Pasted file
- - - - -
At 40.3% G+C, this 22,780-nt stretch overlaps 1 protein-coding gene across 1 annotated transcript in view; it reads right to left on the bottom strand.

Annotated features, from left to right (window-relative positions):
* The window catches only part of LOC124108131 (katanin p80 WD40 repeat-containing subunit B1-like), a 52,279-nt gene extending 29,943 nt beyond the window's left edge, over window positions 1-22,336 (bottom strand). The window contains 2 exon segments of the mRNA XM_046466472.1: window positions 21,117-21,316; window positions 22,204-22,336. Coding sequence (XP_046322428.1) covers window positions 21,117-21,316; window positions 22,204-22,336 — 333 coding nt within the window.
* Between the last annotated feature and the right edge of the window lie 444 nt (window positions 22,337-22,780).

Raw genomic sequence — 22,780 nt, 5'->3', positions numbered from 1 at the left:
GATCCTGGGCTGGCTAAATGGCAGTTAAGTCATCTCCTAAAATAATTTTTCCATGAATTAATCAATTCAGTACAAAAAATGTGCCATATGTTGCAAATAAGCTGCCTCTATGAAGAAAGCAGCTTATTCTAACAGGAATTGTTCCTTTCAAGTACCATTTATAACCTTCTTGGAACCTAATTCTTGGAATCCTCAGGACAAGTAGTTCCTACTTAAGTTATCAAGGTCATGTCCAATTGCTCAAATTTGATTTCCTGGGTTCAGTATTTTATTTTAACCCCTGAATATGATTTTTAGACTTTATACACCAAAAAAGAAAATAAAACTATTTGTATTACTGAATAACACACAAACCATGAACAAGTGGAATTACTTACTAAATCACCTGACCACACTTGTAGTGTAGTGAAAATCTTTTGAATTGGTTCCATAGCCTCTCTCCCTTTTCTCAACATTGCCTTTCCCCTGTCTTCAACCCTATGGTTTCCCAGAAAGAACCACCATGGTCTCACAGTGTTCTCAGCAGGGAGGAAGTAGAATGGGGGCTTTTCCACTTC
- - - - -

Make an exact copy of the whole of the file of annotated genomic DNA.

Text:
At 40.3% G+C, this 22,780-nt stretch overlaps 1 protein-coding gene across 1 annotated transcript in view; it reads right to left on the bottom strand.

Annotated features, from left to right (window-relative positions):
* The window catches only part of LOC124108131 (katanin p80 WD40 repeat-containing subunit B1-like), a 52,279-nt gene extending 29,943 nt beyond the window's left edge, over window positions 1-22,336 (bottom strand). The window contains 2 exon segments of the mRNA XM_046466472.1: window positions 21,117-21,316; window positions 22,204-22,336. Coding sequence (XP_046322428.1) covers window positions 21,117-21,316; window positions 22,204-22,336 — 333 coding nt within the window.
* Between the last annotated feature and the right edge of the window lie 444 nt (window positions 22,337-22,780).

Raw genomic sequence — 22,780 nt, 5'->3', positions numbered from 1 at the left:
GATCCTGGGCTGGCTAAATGGCAGTTAAGTCATCTCCTAAAATAATTTTTCCATGAATTAATCAATTCAGTACAAAAAATGTGCCATATGTTGCAAATAAGCTGCCTCTATGAAGAAAGCAGCTTATTCTAACAGGAATTGTTCCTTTCAAGTACCATTTATAACCTTCTTGGAACCTAATTCTTGGAATCCTCAGGACAAGTAGTTCCTACTTAAGTTATCAAGGTCATGTCCAATTGCTCAAATTTGATTTCCTGGGTTCAGTATTTTATTTTAACCCCTGAATATGATTTTTAGACTTTATACACCAAAAAAGAAAATAAAACTATTTGTATTACTGAATAACACACAAACCATGAACAAGTGGAATTACTTACTAAATCACCTGACCACACTTGTAGTGTAGTGAAAATCTTTTGAATTGGTTCCATAGCCTCTCTCCCTTTTCTCAACATTGCCTTTCCCCTGTCTTCAACCCTATGGTTTCCCAGAAAGAACCACCATGGTCTCACAGTGTTCTCAGCAGGGAGGAAGTAGAATGGGGGCTTTTCCACTTC